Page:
A better approach would be for banks and regulators to link compensation, risk, and capital at both the institutional and micro levels. The place to start is at the source: the trading desk. Most of the enormous bonuses have gone to a small subset of bankers — traders, whose activities were the most significant driver of the financial crisis. Although much public anger is directed at banks’ executives, they are not generally the recipients of the largest packages. In simplified terms, traders are paid as much as 50 percent of the net present value of their position each year, even though the results are played out over time. When they win big, both they and the bank prosper. But when traders lose, they still get the reward, and the bank — and in some cases, the taxpayer — takes the punishment, particularly when the bank has reserved insufficient capital to protect against this eventuality. There is thus a mismatch between the traders’ interests and those of the bank’s shareholders and the taxpayers who are the underwriters of the state’s implicit guarantee of these institutions.
The solution lies not in aggregate, rules-based regulations but in a reassessment, within each bank, of how the “triangle” principle should be applied; that is, how to interweave the ways risk is taken, people are paid, and capital is allocated, and hence the share of profits that goes to insurance, to compensation, and to shareholders’ accounts. Instead of shifting the burden of judgment to Solomonic regulators, this approach would better harmonize individual and institutional incentives. When bankers have reason to pay attention to the true economics of their trades, they will make better trades. By aligning incentives for traders with the long-term stability of the institution, the interests of long-term investors and the system at large are also likely to be better looked after.
The first set of issues a microeconomic approach must address is how to structure traders’ compensation in a way that better ensures institutional, and therefore systemic, interests. The most direct path would be to have the traders’ interests mimic those of the institution. In the current compensation model (which remains largely untouched), traders are paid a share of their net asset position at some interval (usually annually) based on the mark-to-market valuation of that position in the context of a value-at-risk model. Two aspects of this model are striking. First, traders are paid on accounting profits, particularly troublesome in the light of long-tail contracts. Second, the assets are treated the same regardless of their underlying riskiness.
On the first aspect, an immediate improvement would be to pay on realized cash profits (on the P&L). A trader would be paid on the net position as it unwinds year after year rather than on the accounting net present value (NPV). On the second aspect, an obvious improvement would be to use risk-weighted assets, rather than assets alone, as the unit of analysis. None of this would prevent a trader from maintaining a shadow account over the long term in the form of a “personal balance sheet,” preferably including his or her own capital in the mix. And if the institution were unwilling to align the tenor and two-way symmetry of compensation contracts with traders, the regulator could compel it to hold more capital for situations in which a greater share of the NPV of riskier positions is paid out in compensation.
The other important set of issues has to do with the level of compensation and the share of profits going to traders; both have risen dramatically in the last two decades. The outrage over the level of compensation paid to traders is largely misplaced. Nevertheless, the questions stirring in public debate are important and in the long run dangerous for banks. Trading has increasingly come to be characterized as a skill business, not unlike Formula One driving or championship tennis. But there is at least some truth to the notion that the trading business is dependent on central bank policies and the capacity for technology to present infinitesimal arbitrage opportunities across the world — which, when aggregated over very large leveraged balance sheets, create massive profits that individuals, certainly, and even lesser institutions cannot duplicate. A growing undercurrent suggests that in fact these are not terribly useful economic activities, and thus can be taxed, with complete justification, at onerous rates. The counterargument — that taxation will depress shareholder returns and curtail lending — is true only if the share of profits paid as compensation remains constant.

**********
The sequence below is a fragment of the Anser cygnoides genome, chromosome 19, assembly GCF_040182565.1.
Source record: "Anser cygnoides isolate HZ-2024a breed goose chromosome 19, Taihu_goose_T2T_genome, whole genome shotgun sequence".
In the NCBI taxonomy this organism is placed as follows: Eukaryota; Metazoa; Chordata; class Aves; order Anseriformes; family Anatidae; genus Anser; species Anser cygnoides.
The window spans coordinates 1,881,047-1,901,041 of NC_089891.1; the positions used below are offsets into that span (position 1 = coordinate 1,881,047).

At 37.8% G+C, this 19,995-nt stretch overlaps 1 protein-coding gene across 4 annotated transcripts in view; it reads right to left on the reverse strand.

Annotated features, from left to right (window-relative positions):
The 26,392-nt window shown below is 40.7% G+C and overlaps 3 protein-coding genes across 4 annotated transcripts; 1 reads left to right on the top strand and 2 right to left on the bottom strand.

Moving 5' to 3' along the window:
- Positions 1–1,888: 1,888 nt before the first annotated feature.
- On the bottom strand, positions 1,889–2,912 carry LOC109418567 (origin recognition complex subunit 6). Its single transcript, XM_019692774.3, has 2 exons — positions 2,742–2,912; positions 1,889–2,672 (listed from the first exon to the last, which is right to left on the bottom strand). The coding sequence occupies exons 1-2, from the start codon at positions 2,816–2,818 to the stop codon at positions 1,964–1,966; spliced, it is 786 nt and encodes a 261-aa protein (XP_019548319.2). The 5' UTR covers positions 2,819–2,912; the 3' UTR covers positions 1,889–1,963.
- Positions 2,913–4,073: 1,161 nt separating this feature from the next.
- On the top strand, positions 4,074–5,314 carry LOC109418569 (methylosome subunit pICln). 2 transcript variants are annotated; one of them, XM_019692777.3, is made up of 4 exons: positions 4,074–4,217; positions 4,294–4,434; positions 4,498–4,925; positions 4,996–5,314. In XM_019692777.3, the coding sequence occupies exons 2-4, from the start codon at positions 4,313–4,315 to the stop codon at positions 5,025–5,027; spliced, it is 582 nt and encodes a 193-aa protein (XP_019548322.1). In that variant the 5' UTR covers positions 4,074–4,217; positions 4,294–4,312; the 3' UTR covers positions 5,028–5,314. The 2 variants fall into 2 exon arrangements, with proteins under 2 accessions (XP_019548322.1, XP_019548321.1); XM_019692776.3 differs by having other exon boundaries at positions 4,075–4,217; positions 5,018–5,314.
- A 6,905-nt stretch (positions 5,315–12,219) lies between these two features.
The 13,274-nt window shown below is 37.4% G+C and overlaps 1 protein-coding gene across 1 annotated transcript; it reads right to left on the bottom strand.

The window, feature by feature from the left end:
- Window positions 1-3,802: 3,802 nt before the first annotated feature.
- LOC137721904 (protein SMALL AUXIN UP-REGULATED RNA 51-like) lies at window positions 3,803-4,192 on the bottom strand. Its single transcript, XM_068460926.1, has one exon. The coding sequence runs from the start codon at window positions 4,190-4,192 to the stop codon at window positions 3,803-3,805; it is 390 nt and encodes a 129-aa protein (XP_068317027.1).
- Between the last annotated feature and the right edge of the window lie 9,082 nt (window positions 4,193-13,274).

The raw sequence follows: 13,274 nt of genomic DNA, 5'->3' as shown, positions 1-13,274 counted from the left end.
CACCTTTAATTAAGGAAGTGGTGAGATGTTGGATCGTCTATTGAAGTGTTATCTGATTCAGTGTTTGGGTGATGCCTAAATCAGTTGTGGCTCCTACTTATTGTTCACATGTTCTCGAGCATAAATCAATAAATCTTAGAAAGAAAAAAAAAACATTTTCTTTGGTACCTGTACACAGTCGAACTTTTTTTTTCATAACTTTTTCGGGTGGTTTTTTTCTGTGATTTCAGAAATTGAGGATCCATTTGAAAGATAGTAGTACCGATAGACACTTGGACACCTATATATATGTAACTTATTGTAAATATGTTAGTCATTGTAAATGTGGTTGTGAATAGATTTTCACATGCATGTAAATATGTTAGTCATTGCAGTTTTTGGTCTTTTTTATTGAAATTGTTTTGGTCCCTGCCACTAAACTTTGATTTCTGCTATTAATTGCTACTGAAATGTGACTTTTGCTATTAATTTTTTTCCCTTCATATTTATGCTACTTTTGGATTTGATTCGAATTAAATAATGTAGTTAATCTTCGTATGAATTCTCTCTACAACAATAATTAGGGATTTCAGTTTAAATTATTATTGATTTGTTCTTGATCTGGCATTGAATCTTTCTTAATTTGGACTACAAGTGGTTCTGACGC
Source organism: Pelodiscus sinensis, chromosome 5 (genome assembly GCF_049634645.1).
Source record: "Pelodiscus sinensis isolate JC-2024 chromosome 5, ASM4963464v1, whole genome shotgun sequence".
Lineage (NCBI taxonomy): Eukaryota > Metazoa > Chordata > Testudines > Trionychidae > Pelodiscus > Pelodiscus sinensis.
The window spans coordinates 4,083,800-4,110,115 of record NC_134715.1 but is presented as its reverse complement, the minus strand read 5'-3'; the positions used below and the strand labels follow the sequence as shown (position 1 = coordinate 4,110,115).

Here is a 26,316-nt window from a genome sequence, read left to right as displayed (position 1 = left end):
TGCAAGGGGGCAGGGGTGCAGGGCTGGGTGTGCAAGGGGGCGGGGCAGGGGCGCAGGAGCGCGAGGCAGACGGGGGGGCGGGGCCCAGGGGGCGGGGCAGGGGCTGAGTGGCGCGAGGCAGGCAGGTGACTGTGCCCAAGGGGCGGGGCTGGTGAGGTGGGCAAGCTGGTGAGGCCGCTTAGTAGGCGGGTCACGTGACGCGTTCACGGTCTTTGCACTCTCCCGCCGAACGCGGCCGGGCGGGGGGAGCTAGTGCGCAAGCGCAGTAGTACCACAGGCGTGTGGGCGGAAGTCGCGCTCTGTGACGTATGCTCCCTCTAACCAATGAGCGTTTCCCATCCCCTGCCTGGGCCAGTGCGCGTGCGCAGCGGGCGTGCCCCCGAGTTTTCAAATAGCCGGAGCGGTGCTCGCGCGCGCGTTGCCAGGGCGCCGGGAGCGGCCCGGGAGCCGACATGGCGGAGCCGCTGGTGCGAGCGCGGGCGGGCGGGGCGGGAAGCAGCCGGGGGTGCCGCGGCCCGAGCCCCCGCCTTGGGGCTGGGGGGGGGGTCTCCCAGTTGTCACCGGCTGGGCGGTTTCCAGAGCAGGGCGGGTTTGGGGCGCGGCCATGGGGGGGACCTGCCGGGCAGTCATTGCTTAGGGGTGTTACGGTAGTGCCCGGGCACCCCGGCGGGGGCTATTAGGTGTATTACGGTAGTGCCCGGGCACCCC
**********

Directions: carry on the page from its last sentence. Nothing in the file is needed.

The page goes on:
This seems an obvious issue for boards to consider. A 40 or 50 percent share of profits to traders at the expense of shareholders — and the capital buffers needed to protect taxpayers — must be worth discussing, particularly when those profits depend so crucially on both the institutions’ capital, infrastructure, customers, and brand, and the state’s role as underwriter of last resort. The current system appears inequitable, especially over the business cycle and in light of the unfunded guarantees from the state. Parenthetically, this system also reinforces money — not values, strategy, culture, or the quality of the institution — as the only reason to work at a bank.
Competitive pressures to retain star traders, especially when hedge funds are bidding for their services, and inertia by boards and managements in the face of the war-for-talent argument have entrenched this system. It is ripe for change. And although the government tax proposals at hand may have a soothing effect on outraged citizens and may enrich the Treasury, they will have no effect on curbing bonuses, or preventing the next systemic crisis, unless there is global coordination of the response. Real change will come only when both boards and regulators realize that they have an identical goal — ensuring institutional longevity to ensure systemic stability — and that reform is therefore in everybody’s interest.
- Shumeet Banerji is chief executive officer of Booz & Company.
- Editor’s Note: This article is updated from an earlier piece that appeared in the Spring 2010 issue of s+b.